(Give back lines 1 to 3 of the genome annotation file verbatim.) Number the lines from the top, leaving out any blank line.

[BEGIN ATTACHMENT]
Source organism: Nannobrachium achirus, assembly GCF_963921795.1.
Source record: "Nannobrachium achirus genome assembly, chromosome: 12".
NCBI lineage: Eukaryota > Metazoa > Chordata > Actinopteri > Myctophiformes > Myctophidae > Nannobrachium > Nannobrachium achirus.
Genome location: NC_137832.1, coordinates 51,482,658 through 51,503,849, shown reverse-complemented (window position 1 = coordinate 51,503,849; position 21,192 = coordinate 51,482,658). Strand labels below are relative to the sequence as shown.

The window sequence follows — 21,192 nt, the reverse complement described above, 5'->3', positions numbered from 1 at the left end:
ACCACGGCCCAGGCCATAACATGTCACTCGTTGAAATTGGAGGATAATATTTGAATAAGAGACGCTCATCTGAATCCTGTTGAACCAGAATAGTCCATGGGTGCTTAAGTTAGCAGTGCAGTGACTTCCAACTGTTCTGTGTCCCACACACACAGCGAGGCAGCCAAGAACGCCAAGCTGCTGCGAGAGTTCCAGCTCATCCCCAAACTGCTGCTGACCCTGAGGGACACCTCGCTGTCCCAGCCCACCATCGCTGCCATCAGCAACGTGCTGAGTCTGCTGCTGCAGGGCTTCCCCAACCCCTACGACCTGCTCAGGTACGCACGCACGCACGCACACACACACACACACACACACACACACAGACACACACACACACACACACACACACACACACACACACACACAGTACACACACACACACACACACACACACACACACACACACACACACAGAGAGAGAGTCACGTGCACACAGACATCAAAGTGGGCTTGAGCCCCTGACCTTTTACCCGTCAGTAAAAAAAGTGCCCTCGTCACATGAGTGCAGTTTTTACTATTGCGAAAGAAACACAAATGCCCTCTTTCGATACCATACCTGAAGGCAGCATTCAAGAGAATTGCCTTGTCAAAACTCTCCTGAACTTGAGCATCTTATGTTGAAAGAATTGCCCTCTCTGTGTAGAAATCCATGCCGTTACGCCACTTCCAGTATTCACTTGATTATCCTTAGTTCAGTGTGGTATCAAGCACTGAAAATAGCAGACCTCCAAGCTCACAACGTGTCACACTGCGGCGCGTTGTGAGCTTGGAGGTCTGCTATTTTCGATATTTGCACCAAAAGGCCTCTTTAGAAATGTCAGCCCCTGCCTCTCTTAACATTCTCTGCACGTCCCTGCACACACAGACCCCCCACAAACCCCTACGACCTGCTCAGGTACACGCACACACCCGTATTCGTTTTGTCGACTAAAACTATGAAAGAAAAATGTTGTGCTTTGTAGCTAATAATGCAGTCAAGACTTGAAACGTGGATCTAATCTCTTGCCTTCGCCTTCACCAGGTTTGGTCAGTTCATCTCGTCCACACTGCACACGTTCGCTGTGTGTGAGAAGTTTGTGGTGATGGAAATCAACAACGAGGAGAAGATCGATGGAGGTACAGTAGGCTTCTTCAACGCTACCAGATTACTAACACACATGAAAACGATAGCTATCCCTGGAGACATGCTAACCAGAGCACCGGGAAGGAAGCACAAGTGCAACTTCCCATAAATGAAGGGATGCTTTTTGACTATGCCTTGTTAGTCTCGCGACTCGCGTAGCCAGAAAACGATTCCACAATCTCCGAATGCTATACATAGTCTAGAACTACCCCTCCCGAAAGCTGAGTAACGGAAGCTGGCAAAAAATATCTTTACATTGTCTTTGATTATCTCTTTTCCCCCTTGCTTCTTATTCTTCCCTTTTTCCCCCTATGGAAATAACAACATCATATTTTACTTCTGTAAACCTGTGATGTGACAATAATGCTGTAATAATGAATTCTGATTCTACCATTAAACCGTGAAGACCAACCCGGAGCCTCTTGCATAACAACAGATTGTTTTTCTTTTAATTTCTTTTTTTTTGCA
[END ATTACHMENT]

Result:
Source organism: Nannobrachium achirus, assembly GCF_963921795.1.
Source record: "Nannobrachium achirus genome assembly, chromosome: 12".
NCBI lineage: Eukaryota > Metazoa > Chordata > Actinopteri > Myctophiformes > Myctophidae > Nannobrachium > Nannobrachium achirus.